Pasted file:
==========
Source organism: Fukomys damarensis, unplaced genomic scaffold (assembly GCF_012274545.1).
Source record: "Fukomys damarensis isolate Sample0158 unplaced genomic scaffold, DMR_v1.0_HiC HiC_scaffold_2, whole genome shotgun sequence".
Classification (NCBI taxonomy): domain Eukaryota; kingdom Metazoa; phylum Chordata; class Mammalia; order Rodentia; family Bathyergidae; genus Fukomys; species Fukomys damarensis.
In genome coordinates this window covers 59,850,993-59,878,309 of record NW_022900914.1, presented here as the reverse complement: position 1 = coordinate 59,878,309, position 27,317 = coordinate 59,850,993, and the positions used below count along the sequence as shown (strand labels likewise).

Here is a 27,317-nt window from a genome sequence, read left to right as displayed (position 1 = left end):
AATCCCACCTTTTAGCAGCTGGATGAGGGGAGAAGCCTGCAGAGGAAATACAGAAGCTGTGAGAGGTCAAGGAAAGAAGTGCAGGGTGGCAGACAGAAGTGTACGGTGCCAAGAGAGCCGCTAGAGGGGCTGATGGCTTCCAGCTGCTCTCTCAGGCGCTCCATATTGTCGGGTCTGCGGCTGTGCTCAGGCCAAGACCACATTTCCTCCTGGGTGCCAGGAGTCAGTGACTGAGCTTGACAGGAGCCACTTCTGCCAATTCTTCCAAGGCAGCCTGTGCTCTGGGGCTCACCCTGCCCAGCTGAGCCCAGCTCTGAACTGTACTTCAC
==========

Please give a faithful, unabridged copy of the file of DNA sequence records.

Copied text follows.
Source organism: Fukomys damarensis, unplaced genomic scaffold (assembly GCF_012274545.1).
Source record: "Fukomys damarensis isolate Sample0158 unplaced genomic scaffold, DMR_v1.0_HiC HiC_scaffold_2, whole genome shotgun sequence".
Classification (NCBI taxonomy): domain Eukaryota; kingdom Metazoa; phylum Chordata; class Mammalia; order Rodentia; family Bathyergidae; genus Fukomys; species Fukomys damarensis.
In genome coordinates this window covers 59,850,993-59,878,309 of record NW_022900914.1, presented here as the reverse complement: position 1 = coordinate 59,878,309, position 27,317 = coordinate 59,850,993, and the positions used below count along the sequence as shown (strand labels likewise).

Here is a 27,317-nt window from a genome sequence, read left to right as displayed (position 1 = left end):
AATCCCACCTTTTAGCAGCTGGATGAGGGGAGAAGCCTGCAGAGGAAATACAGAAGCTGTGAGAGGTCAAGGAAAGAAGTGCAGGGTGGCAGACAGAAGTGTACGGTGCCAAGAGAGCCGCTAGAGGGGCTGATGGCTTCCAGCTGCTCTCTCAGGCGCTCCATATTGTCGGGTCTGCGGCTGTGCTCAGGCCAAGACCACATTTCCTCCTGGGTGCCAGGAGTCAGTGACTGAGCTTGACAGGAGCCACTTCTGCCAATTCTTCCAAGGCAGCCTGTGCTCTGGGGCTCACCCTGCCCAGCTGAGCCCAGCTCTGAACTGTACTTCAC